Forgiving Mother

>> Sunday, May 8, 2011

I had come a long way on my journey to wholeness. Therefore, I felt ready to help others on their journey. When I had a chance to attend an Inner Healing workshop I thought it would be a good opportunity to watch how the speaker reached out to hurting people in the audience. I would listen and learn and soon be giving my own workshops.

The session was scheduled for an hour. I took a seat in the back of the room so I could observe not only the speaker, but the participants. She began by talking about the different kinds of hurts we can have. So far so good. I could do that.

She had us close our eyes. I thought the closing of the eyes was a little hokey, but I did it. She drew us deeper and deeper within ourselves, drawing mental pictures of the ropes that bound us … cutting into our flesh and causing bleeding.

I knew I could never lead a session like this. This kind of stuff just didn’t work. Then we were told to create in our minds the image of the person who had hurt us.

“Don’t open your eyes. But in your mind, I want you to turn around and see who has you bound.”

I knew it wouldn’t be my ex-husband or his mother. I had that covered. As I mentally turned around, imagine my surprise to see my mother standing there; holding the ends of some ropes in her hands … ropes that had me bound and bleeding.

This could not be. I had no problem with my mother. Or did I?

Images flooded my mind … the dam burst and the deluge began. Memory after memory of mother washed over me. The day she told me … when I was only 15 … that I was to marry the preacher’s son. I felt that jolt in my insides again. Married? But I had no choice. She was in charge. She was always stern and judgmental, telling me what I was doing wrong. Vivid memories. Painful ones. Telling me repeatedly I was a mistake. She never touched me … never told me she loved me. The memories just kept coming.

Somehow I got out of that room and found a spot away from the crowd. I felt beaten and bruised. My mother!

I hadn’t arrived at all. I was just beginning … again.

Every where I turned, something reminded me of mother and her unyielding position of control and judgment. I was afraid to open my mouth. It might be mother talking.

Recovering from my new insights took many months. Two steps forward and one step back … and then sliding all the way to the bottom to start over. The thought resounded in my head … my mother.

Forgiveness is a strange process. There are many definitions of forgiveness. The one I heard the most was, “Forgive and forget”. Yet, how could I just forget the first 30 years of my life?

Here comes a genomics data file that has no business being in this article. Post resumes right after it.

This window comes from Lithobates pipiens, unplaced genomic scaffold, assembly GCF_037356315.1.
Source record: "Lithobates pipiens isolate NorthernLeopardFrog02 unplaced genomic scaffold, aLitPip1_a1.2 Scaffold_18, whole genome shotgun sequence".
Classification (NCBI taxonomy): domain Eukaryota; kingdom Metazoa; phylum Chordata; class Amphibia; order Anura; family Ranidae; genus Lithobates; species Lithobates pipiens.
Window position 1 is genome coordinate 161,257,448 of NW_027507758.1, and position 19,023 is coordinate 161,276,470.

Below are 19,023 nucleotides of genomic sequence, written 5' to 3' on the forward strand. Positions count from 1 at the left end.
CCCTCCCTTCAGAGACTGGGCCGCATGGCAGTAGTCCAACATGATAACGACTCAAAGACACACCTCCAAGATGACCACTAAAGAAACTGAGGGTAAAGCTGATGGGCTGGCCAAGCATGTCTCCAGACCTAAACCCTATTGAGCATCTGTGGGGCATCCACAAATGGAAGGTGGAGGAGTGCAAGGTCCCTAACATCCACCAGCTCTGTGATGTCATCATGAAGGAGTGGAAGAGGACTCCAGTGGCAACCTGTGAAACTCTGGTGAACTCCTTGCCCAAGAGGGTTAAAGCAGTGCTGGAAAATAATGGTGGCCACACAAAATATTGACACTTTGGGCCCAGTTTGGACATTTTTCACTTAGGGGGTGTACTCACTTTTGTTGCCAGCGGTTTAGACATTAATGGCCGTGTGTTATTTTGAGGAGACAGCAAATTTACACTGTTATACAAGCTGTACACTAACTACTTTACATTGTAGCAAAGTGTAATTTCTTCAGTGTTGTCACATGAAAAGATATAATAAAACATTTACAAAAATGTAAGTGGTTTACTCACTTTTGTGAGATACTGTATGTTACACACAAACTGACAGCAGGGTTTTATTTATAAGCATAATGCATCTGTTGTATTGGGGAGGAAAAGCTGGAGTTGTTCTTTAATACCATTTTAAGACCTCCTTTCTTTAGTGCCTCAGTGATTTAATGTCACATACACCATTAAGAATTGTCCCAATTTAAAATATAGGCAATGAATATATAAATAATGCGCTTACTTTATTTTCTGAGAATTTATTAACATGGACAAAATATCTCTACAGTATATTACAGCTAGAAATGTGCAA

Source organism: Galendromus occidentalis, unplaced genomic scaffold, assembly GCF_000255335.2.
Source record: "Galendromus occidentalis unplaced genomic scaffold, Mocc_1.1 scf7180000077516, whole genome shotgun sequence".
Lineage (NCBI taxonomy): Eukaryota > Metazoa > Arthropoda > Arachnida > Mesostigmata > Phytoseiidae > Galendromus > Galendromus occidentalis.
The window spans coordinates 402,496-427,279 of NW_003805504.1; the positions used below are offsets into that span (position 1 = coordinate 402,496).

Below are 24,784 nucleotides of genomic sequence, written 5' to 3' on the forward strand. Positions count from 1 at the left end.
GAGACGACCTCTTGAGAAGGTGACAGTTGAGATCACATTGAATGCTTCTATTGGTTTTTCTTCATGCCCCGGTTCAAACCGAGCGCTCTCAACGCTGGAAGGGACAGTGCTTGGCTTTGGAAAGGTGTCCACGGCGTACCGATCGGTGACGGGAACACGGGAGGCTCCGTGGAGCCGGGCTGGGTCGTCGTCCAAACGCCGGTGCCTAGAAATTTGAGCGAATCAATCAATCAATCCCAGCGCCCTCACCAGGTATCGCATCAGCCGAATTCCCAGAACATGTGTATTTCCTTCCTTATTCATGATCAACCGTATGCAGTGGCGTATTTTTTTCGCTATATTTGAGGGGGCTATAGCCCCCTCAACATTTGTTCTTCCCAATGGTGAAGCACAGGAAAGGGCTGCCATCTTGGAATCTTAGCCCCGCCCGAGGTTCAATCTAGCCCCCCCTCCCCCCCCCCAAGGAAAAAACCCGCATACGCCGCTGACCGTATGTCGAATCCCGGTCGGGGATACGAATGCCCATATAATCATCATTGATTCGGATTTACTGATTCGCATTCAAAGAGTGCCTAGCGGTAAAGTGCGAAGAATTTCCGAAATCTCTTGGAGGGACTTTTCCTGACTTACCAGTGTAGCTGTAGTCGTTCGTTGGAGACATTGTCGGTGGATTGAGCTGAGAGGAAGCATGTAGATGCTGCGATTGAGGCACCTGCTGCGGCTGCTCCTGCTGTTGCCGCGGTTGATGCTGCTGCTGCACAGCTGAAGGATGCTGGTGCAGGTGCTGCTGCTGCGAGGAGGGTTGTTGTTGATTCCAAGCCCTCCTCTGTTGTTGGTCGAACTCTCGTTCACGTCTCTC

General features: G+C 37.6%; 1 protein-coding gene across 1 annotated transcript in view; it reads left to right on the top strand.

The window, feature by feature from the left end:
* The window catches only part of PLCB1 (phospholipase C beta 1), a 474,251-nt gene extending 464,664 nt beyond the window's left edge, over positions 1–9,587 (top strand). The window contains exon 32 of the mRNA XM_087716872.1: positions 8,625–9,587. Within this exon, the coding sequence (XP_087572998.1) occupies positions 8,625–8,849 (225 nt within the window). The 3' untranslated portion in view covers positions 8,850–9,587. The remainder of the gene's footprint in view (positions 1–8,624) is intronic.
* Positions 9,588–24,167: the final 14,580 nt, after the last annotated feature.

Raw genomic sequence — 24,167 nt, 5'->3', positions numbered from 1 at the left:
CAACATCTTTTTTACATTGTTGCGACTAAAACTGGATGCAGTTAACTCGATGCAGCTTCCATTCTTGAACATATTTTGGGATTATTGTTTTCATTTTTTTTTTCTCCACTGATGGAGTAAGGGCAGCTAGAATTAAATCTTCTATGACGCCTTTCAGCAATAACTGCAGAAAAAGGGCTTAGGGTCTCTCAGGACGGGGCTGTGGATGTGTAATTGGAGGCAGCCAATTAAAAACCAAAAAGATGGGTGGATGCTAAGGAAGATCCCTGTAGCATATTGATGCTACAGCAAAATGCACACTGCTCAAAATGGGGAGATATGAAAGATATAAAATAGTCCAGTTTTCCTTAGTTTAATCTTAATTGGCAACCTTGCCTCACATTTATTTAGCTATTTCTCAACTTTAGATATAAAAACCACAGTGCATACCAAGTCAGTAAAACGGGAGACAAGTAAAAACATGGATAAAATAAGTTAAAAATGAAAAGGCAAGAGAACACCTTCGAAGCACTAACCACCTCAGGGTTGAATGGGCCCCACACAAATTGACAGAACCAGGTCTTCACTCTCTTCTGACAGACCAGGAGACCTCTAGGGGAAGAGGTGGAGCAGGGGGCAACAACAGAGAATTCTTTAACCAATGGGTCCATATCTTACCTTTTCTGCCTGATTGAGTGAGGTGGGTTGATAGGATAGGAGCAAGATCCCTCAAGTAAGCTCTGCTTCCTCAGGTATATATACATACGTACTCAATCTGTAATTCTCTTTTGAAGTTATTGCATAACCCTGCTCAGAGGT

I envisioned traveling back to Kansas to confront my mother. The more I thought about it the more I knew it just wouldn’t work. She was in her 70’s. She had no idea she needed forgiveness. I would have to do it another way.

As each memory swept through, I consciously chose to forgive. Some memories returned again and again. I still chose to forgive. Over the weeks and months, I made the choice to forgive repeatedly.

When my sister passed away, I traveled to Kansas to the funeral. I put an extra day in … a day to visit with my mother. We laughed together as we had some ice cream. I even spent the night at the home where she was living. We talked late into the night. For the first time in my life, I had an adult conversation with my mother … one where I felt equal.

I hugged and kissed her when it was time to leave. She had no idea the journey I had taken to be able to do that … and mean it. That was the last time I saw her. When she died, I had no guilt, no regrets. I had forgiven.

“Don't hit back; discover beauty in everyone. If you've got it in you, get along with everybody. Don't insist on getting even; that's not for you to do. "I'll do the judging," says God. "I'll take care of it." Roman 12:17-19 (MSG)


4 comments:

opramum May 8, 2011 at 9:31 AM  

Wow, how powerful. I'm so happy you have found peace about that relationship. I love this translation of this passage, it explains how I've dealt with some hurts in a way that the world doesn't understand.

Joy Bach May 8, 2011 at 5:41 PM  

Yes, peace is a wonderful thing. There was no way to go back and fix anything, so I might as well let go. Thanks for your comments.

Marijo (Mary Jo) Phelps May 9, 2011 at 7:37 AM  

I experienced something similar - when getting training in Youth With a Mission our leaders asked us to pray and ask God what our area of greatest need was - I was flabbergasted when I thought the Holy Spirit said "forgive your mother". I told God I always thought I had a great relationship with mom and if this was him to please give me details. I wrote and wrote over a page of things that I needed to lay at the foot of the cross.... regarding mom! Amazing and cleansing and I forgave her - this little captive was once again set free by her Lord - this time in an area I had been blinded about also.

Joy Bach May 9, 2011 at 7:59 AM  

Good for you. Yes, it's amazing when we open ourselves to the searchlight just exactly what we find. Have a great day.

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